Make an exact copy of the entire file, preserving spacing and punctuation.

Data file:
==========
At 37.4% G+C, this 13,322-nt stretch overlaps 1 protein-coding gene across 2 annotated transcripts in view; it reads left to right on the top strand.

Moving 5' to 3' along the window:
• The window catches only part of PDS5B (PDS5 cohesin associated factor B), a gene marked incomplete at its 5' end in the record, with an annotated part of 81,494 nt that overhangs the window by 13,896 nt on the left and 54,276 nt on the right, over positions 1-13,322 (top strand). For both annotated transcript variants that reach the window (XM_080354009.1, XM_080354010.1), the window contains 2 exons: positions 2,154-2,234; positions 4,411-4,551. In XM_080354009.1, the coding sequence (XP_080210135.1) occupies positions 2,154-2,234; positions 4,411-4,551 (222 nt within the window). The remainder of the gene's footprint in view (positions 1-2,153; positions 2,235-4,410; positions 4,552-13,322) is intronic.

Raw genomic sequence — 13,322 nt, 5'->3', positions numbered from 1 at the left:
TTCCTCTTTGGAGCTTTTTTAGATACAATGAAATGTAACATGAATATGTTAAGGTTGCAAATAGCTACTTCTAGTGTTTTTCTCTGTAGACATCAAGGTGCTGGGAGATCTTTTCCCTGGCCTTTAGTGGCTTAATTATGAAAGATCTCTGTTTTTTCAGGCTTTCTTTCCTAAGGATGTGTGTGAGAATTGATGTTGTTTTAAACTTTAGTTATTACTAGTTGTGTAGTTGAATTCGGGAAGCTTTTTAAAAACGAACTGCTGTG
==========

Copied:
At 37.4% G+C, this 13,322-nt stretch overlaps 1 protein-coding gene across 2 annotated transcripts in view; it reads left to right on the top strand.

Moving 5' to 3' along the window:
• The window catches only part of PDS5B (PDS5 cohesin associated factor B), a gene marked incomplete at its 5' end in the record, with an annotated part of 81,494 nt that overhangs the window by 13,896 nt on the left and 54,276 nt on the right, over positions 1-13,322 (top strand). For both annotated transcript variants that reach the window (XM_080354009.1, XM_080354010.1), the window contains 2 exons: positions 2,154-2,234; positions 4,411-4,551. In XM_080354009.1, the coding sequence (XP_080210135.1) occupies positions 2,154-2,234; positions 4,411-4,551 (222 nt within the window). The remainder of the gene's footprint in view (positions 1-2,153; positions 2,235-4,410; positions 4,552-13,322) is intronic.

Raw genomic sequence — 13,322 nt, 5'->3', positions numbered from 1 at the left:
TTCCTCTTTGGAGCTTTTTTAGATACAATGAAATGTAACATGAATATGTTAAGGTTGCAAATAGCTACTTCTAGTGTTTTTCTCTGTAGACATCAAGGTGCTGGGAGATCTTTTCCCTGGCCTTTAGTGGCTTAATTATGAAAGATCTCTGTTTTTTCAGGCTTTCTTTCCTAAGGATGTGTGTGAGAATTGATGTTGTTTTAAACTTTAGTTATTACTAGTTGTGTAGTTGAATTCGGGAAGCTTTTTAAAAACGAACTGCTGTG